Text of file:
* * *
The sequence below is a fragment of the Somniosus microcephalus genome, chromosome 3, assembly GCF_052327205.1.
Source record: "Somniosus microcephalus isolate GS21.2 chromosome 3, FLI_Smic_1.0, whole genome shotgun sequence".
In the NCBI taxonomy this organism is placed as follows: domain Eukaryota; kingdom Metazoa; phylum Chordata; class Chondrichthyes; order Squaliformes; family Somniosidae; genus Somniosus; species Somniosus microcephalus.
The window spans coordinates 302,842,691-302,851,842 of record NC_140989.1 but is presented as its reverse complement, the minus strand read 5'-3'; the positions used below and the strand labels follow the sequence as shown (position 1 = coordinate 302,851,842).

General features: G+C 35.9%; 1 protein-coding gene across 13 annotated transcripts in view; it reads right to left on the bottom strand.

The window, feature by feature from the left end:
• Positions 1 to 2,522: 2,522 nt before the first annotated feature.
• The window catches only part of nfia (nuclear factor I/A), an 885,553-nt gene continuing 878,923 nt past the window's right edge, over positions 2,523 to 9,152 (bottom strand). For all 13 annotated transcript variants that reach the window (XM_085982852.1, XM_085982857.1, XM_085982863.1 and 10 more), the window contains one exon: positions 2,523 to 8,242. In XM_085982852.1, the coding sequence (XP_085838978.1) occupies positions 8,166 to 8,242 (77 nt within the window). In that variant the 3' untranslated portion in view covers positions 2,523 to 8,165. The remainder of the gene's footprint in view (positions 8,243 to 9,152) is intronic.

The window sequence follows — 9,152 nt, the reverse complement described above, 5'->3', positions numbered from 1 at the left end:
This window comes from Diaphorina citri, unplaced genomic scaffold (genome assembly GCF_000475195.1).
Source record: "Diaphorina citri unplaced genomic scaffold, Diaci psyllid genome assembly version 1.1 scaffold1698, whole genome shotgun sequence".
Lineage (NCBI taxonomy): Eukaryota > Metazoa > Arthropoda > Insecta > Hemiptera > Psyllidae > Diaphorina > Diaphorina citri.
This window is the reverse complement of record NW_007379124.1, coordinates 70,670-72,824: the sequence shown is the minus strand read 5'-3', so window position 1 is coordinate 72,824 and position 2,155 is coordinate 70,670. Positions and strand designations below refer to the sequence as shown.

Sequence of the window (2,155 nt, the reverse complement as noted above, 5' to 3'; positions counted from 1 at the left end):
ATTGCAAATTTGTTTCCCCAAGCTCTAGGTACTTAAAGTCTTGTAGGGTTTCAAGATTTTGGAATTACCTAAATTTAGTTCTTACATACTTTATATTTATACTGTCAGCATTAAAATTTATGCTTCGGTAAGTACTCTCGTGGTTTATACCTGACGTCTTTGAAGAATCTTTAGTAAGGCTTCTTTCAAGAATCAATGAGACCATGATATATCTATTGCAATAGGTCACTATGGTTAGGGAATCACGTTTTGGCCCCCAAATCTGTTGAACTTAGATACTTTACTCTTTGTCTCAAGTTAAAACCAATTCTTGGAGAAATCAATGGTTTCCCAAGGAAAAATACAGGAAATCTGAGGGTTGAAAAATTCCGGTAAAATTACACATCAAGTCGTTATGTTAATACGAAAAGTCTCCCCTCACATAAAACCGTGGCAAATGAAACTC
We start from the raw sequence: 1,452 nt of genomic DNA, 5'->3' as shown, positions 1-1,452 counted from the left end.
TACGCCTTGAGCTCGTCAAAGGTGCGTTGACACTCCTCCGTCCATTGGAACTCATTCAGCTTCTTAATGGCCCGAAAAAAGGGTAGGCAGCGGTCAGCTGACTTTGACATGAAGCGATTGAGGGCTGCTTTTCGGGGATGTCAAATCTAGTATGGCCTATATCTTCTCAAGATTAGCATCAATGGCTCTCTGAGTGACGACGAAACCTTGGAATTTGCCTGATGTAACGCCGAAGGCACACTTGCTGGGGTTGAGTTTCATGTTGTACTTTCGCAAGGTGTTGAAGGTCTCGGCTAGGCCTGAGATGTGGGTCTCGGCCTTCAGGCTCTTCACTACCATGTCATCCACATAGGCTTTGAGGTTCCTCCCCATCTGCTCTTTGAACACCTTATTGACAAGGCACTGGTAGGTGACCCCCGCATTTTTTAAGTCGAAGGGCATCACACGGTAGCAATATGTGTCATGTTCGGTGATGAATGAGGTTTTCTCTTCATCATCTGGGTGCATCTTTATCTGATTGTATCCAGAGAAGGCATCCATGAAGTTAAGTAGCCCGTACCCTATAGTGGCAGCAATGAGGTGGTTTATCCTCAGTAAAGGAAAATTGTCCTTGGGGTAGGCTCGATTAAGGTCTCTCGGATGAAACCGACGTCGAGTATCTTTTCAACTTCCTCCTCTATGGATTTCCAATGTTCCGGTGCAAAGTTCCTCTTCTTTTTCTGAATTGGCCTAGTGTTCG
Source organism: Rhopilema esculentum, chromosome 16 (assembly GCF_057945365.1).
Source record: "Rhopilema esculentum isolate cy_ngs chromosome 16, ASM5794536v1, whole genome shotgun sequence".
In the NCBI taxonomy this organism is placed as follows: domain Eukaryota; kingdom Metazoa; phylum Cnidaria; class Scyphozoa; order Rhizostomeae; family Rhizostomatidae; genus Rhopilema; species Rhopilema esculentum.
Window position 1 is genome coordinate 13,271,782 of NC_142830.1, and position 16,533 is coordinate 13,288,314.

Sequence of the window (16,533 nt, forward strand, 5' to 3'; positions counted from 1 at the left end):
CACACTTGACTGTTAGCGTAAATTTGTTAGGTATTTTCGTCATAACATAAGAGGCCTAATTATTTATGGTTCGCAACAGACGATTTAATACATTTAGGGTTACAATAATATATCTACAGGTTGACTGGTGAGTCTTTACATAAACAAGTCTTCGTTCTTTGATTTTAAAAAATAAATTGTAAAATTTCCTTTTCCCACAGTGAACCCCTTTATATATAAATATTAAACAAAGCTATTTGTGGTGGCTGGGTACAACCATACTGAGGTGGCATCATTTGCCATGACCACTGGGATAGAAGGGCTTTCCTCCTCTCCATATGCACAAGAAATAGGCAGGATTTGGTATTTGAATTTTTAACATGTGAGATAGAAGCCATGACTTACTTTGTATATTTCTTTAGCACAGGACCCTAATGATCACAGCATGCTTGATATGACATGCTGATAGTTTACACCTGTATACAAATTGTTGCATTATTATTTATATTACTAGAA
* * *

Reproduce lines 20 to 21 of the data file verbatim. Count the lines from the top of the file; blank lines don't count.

In the NCBI taxonomy this organism is placed as follows: domain Eukaryota; kingdom Metazoa; phylum Cnidaria; class Scyphozoa; order Rhizostomeae; family Rhizostomatidae; genus Rhopilema; species Rhopilema esculentum.
Window position 1 is genome coordinate 13,271,782 of NC_142830.1, and position 16,533 is coordinate 13,288,314.